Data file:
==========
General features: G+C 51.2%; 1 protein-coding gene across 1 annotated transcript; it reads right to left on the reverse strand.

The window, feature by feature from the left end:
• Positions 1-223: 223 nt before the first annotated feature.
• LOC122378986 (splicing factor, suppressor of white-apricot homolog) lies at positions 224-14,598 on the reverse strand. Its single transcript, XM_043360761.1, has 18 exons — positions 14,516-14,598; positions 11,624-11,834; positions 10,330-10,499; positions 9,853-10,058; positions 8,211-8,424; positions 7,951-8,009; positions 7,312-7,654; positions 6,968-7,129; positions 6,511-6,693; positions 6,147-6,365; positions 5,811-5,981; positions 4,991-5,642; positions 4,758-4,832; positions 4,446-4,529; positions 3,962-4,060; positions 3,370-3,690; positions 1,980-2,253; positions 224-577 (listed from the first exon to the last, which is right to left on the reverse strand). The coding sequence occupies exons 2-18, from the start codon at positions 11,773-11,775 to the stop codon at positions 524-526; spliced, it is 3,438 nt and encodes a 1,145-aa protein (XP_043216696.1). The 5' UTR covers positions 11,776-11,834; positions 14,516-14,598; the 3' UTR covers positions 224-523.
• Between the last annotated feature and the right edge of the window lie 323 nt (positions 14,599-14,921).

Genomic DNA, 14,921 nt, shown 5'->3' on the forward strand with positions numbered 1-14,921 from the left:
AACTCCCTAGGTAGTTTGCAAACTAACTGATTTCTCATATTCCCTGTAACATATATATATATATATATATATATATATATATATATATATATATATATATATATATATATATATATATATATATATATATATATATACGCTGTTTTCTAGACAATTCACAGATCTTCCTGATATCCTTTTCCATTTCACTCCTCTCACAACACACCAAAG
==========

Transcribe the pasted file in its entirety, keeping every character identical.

General features: G+C 51.2%; 1 protein-coding gene across 1 annotated transcript; it reads right to left on the reverse strand.

The window, feature by feature from the left end:
• Positions 1-223: 223 nt before the first annotated feature.
• LOC122378986 (splicing factor, suppressor of white-apricot homolog) lies at positions 224-14,598 on the reverse strand. Its single transcript, XM_043360761.1, has 18 exons — positions 14,516-14,598; positions 11,624-11,834; positions 10,330-10,499; positions 9,853-10,058; positions 8,211-8,424; positions 7,951-8,009; positions 7,312-7,654; positions 6,968-7,129; positions 6,511-6,693; positions 6,147-6,365; positions 5,811-5,981; positions 4,991-5,642; positions 4,758-4,832; positions 4,446-4,529; positions 3,962-4,060; positions 3,370-3,690; positions 1,980-2,253; positions 224-577 (listed from the first exon to the last, which is right to left on the reverse strand). The coding sequence occupies exons 2-18, from the start codon at positions 11,773-11,775 to the stop codon at positions 524-526; spliced, it is 3,438 nt and encodes a 1,145-aa protein (XP_043216696.1). The 5' UTR covers positions 11,776-11,834; positions 14,516-14,598; the 3' UTR covers positions 224-523.
• Between the last annotated feature and the right edge of the window lie 323 nt (positions 14,599-14,921).

Genomic DNA, 14,921 nt, shown 5'->3' on the forward strand with positions numbered 1-14,921 from the left:
AACTCCCTAGGTAGTTTGCAAACTAACTGATTTCTCATATTCCCTGTAACATATATATATATATATATATATATATATATATATATATATATATATATATATATATATATATATATATATATATATATATATATATACGCTGTTTTCTAGACAATTCACAGATCTTCCTGATATCCTTTTCCATTTCACTCCTCTCACAACACACCAAAG